Editorial: Equity remains the biggest issue in N.H. education

Saturday, January 21, 2017

Support for education is high on the Gov. Chris Sununu’s agenda, but what that might mean for the state and its students is not yet clear. Barring a substantial increase in state revenue, new or more generous programs can only be created by robbing Peter to pay Paul.

Sununu has expressed support for increased state aid to pay for full-day kindergarten. He wants to increase funding for the nearly moribund school building aid program – though perhaps 50 schools are sorely in need of replacement or refurbishment, the state school board had money to assist with only one last year. He favors more money for the state’s university system. Most of all, he is a strong proponent of what its proponents call school choice.

The term can mean using public money to pay for students to attend private schools, something that can now be done only with the approval of the state school board, or opening or expanding charter schools. It can mean issuing publicly-funded vouchers that parents can use to help pay private school costs, something the state hasn’t approved. New Hampshire has just 25 charter schools. All of them are funded with taxpayer money augmented by grants, donations and fundraising. No for-profit charter school does business in New Hampshire.

New Hampshire has roughly 200,000 students in grades K-12. Just 3,000 of them attend charter schools. That could change. President Trump appointed billionaire charter school advocate Betsy DeVos to lead the federal Department of Education. Locally, Sununu picked primary opponent Frank Edelblut, a businessman and home-schooler, to head the state’s education department.

Most charter schools are started by passionate parents. Whether they grow in number will depend on money. A Republican president and Congress could increase federal funding for charter schools. It’s now next to nothing. New Hampshire charter schools receive, according to the governor, just 40 percent of the per-pupil state education aid. Sununu wants that to change, but additional state or federal money should not come at the expense of struggling public schools and beleaguered local property taxpayers. In fact, the debate over charter school funding should be considered a sideshow. The main event, as it has been for more than four decades, remains the governor and Legislature’s failure to fund public education in a fair, equitable and adequate way.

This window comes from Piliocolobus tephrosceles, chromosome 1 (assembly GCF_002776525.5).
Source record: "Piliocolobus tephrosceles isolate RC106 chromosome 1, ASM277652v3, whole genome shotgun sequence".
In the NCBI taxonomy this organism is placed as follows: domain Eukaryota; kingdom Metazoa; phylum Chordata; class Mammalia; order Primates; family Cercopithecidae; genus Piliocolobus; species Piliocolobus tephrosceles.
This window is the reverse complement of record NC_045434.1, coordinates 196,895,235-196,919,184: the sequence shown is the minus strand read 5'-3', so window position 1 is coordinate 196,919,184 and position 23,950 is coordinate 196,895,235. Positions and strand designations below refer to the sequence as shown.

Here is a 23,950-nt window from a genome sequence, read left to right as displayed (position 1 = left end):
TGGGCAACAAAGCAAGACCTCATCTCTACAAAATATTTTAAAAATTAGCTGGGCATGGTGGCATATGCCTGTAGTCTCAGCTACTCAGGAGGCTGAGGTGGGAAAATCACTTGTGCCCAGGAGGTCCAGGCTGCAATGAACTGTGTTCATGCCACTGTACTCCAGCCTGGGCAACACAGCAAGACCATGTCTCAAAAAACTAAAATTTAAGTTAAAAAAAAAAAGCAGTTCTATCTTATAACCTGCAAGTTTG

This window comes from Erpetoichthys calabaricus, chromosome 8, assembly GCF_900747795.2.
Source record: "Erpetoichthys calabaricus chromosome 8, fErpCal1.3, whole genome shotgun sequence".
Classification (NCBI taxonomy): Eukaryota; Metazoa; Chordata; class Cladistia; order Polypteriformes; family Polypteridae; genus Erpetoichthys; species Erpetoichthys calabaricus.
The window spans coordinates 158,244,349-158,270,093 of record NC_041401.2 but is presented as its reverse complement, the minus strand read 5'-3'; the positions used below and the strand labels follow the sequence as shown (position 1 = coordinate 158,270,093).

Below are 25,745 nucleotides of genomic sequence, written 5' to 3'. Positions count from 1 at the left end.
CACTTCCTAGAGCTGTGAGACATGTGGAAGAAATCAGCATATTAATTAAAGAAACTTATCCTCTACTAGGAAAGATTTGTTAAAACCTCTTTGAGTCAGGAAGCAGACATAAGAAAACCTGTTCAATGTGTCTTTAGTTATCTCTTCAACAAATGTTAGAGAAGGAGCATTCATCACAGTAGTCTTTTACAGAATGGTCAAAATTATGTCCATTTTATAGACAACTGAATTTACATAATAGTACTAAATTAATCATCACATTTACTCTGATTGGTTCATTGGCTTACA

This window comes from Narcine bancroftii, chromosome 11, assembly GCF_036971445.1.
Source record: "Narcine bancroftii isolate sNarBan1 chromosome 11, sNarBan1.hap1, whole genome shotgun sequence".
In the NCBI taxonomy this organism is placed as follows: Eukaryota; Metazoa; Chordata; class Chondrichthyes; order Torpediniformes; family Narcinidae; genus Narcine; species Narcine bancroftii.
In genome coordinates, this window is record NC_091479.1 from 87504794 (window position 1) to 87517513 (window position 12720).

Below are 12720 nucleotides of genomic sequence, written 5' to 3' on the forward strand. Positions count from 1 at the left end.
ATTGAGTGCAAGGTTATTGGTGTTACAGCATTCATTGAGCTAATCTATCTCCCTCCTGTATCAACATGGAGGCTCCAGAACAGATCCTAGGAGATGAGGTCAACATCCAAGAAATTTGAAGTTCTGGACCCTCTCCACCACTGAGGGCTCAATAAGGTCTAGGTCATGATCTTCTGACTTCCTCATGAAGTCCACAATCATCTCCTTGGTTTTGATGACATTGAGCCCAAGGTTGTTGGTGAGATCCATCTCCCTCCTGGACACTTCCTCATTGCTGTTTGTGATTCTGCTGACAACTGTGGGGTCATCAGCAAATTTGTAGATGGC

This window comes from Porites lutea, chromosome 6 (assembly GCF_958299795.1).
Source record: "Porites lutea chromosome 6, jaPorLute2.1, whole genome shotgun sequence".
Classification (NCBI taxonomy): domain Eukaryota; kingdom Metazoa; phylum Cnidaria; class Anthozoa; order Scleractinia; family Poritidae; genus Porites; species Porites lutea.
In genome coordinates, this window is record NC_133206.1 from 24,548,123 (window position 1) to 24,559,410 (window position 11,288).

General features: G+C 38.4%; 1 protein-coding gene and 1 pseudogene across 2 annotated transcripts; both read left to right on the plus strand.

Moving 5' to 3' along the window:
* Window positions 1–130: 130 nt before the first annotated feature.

The state average cost to educate one student is closing in on $15,000 per year. Next year, it will pay $3,636 of that to maintain the fiction that it’s covering the cost of an “adequate” education.

Thanks to low education aid and a chronic state downshifting of financial responsibility to cities and towns, property taxes increased by 25 percent in Merrimack County since 2008. Some places, including the five communities that sued the state over education funding two decades ago, have fared even worse. The current property rate in Claremont, the city whose name became synonymous with the lawsuit, is $42.64 cents per $1,000 valuation. Sixty percent of the money raised goes to pay for public education. In Allenstown the tax rate is $33.86; Pittsfield $32.25. Conversely, the tax rate in property-rich New Castle is $5.85 per $1,000. In Moultonborough it’s $8.74; New London, $15.67.

Last summer, this paper published a series of stories on the plight of senior citizens struggling to keep from being taxed out of their homes. The situation now is no better. The schools in property-poor towns can’t provide the kind of education offered by wealthier towns and employers know it. No business wants to move to a community with a sky-high tax rate. Adding more charter schools isn’t going to change that, make the tax system more equitable, or give the students in property-poor towns a fair shake.